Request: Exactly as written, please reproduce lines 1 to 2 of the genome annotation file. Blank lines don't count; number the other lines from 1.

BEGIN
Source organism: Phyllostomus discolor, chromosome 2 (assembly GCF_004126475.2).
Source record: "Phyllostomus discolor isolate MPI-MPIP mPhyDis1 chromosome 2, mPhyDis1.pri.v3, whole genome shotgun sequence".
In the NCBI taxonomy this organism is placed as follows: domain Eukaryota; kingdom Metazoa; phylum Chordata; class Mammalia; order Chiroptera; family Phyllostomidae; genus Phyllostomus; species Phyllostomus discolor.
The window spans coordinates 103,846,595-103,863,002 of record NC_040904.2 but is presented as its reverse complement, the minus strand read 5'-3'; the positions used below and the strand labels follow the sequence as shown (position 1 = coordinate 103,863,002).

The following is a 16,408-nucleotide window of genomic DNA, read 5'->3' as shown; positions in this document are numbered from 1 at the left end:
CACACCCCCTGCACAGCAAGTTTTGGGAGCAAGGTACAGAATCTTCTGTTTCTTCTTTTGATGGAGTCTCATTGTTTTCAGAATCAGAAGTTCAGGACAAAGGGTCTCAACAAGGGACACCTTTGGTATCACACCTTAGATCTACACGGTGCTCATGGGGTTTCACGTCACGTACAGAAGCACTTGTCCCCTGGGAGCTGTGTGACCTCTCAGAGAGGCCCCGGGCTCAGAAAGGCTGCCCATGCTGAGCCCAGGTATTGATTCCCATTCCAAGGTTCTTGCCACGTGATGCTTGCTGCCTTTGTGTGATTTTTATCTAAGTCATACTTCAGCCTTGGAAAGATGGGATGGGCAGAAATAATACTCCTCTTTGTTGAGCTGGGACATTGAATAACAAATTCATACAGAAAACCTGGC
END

Source organism: Phyllostomus discolor, chromosome 2 (assembly GCF_004126475.2).
Source record: "Phyllostomus discolor isolate MPI-MPIP mPhyDis1 chromosome 2, mPhyDis1.pri.v3, whole genome shotgun sequence".